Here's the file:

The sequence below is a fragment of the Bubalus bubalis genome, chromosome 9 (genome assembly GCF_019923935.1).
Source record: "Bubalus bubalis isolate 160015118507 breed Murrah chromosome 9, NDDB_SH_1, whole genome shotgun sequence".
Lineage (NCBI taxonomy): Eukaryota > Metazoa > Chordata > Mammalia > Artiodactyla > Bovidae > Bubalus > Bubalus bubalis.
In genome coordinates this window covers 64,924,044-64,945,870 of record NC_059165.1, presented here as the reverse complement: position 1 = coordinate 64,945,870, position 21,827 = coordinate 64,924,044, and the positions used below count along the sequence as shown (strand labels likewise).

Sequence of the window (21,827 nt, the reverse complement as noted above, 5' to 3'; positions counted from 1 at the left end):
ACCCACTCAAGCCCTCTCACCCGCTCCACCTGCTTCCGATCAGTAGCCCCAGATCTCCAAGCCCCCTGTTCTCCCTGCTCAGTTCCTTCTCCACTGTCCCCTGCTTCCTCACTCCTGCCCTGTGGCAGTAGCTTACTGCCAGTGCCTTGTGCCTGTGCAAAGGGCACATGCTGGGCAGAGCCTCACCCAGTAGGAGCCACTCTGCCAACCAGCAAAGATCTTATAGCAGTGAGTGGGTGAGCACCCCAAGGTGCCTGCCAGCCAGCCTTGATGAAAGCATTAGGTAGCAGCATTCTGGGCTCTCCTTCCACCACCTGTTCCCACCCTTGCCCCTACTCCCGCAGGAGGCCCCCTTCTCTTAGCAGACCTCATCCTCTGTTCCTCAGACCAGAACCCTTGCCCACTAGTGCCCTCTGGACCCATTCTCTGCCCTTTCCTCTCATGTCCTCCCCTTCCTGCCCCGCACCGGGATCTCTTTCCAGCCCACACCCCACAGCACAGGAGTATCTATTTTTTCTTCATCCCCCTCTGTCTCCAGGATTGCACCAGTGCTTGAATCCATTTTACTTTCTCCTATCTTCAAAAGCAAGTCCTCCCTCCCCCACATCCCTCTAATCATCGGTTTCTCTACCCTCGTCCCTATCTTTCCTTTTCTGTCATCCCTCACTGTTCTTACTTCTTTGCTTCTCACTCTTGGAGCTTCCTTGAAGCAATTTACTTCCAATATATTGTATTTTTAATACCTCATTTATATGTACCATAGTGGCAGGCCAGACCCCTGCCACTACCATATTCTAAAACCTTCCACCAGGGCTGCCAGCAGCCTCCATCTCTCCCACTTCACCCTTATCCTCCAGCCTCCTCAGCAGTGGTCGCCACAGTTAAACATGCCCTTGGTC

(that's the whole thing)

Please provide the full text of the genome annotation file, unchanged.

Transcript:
The sequence below is a fragment of the Bubalus bubalis genome, chromosome 9 (genome assembly GCF_019923935.1).
Source record: "Bubalus bubalis isolate 160015118507 breed Murrah chromosome 9, NDDB_SH_1, whole genome shotgun sequence".
Lineage (NCBI taxonomy): Eukaryota > Metazoa > Chordata > Mammalia > Artiodactyla > Bovidae > Bubalus > Bubalus bubalis.
In genome coordinates this window covers 64,924,044-64,945,870 of record NC_059165.1, presented here as the reverse complement: position 1 = coordinate 64,945,870, position 21,827 = coordinate 64,924,044, and the positions used below count along the sequence as shown (strand labels likewise).

Sequence of the window (21,827 nt, the reverse complement as noted above, 5' to 3'; positions counted from 1 at the left end):
ACCCACTCAAGCCCTCTCACCCGCTCCACCTGCTTCCGATCAGTAGCCCCAGATCTCCAAGCCCCCTGTTCTCCCTGCTCAGTTCCTTCTCCACTGTCCCCTGCTTCCTCACTCCTGCCCTGTGGCAGTAGCTTACTGCCAGTGCCTTGTGCCTGTGCAAAGGGCACATGCTGGGCAGAGCCTCACCCAGTAGGAGCCACTCTGCCAACCAGCAAAGATCTTATAGCAGTGAGTGGGTGAGCACCCCAAGGTGCCTGCCAGCCAGCCTTGATGAAAGCATTAGGTAGCAGCATTCTGGGCTCTCCTTCCACCACCTGTTCCCACCCTTGCCCCTACTCCCGCAGGAGGCCCCCTTCTCTTAGCAGACCTCATCCTCTGTTCCTCAGACCAGAACCCTTGCCCACTAGTGCCCTCTGGACCCATTCTCTGCCCTTTCCTCTCATGTCCTCCCCTTCCTGCCCCGCACCGGGATCTCTTTCCAGCCCACACCCCACAGCACAGGAGTATCTATTTTTTCTTCATCCCCCTCTGTCTCCAGGATTGCACCAGTGCTTGAATCCATTTTACTTTCTCCTATCTTCAAAAGCAAGTCCTCCCTCCCCCACATCCCTCTAATCATCGGTTTCTCTACCCTCGTCCCTATCTTTCCTTTTCTGTCATCCCTCACTGTTCTTACTTCTTTGCTTCTCACTCTTGGAGCTTCCTTGAAGCAATTTACTTCCAATATATTGTATTTTTAATACCTCATTTATATGTACCATAGTGGCAGGCCAGACCCCTGCCACTACCATATTCTAAAACCTTCCACCAGGGCTGCCAGCAGCCTCCATCTCTCCCACTTCACCCTTATCCTCCAGCCTCCTCAGCAGTGGTCGCCACAGTTAAACATGCCCTTGGTC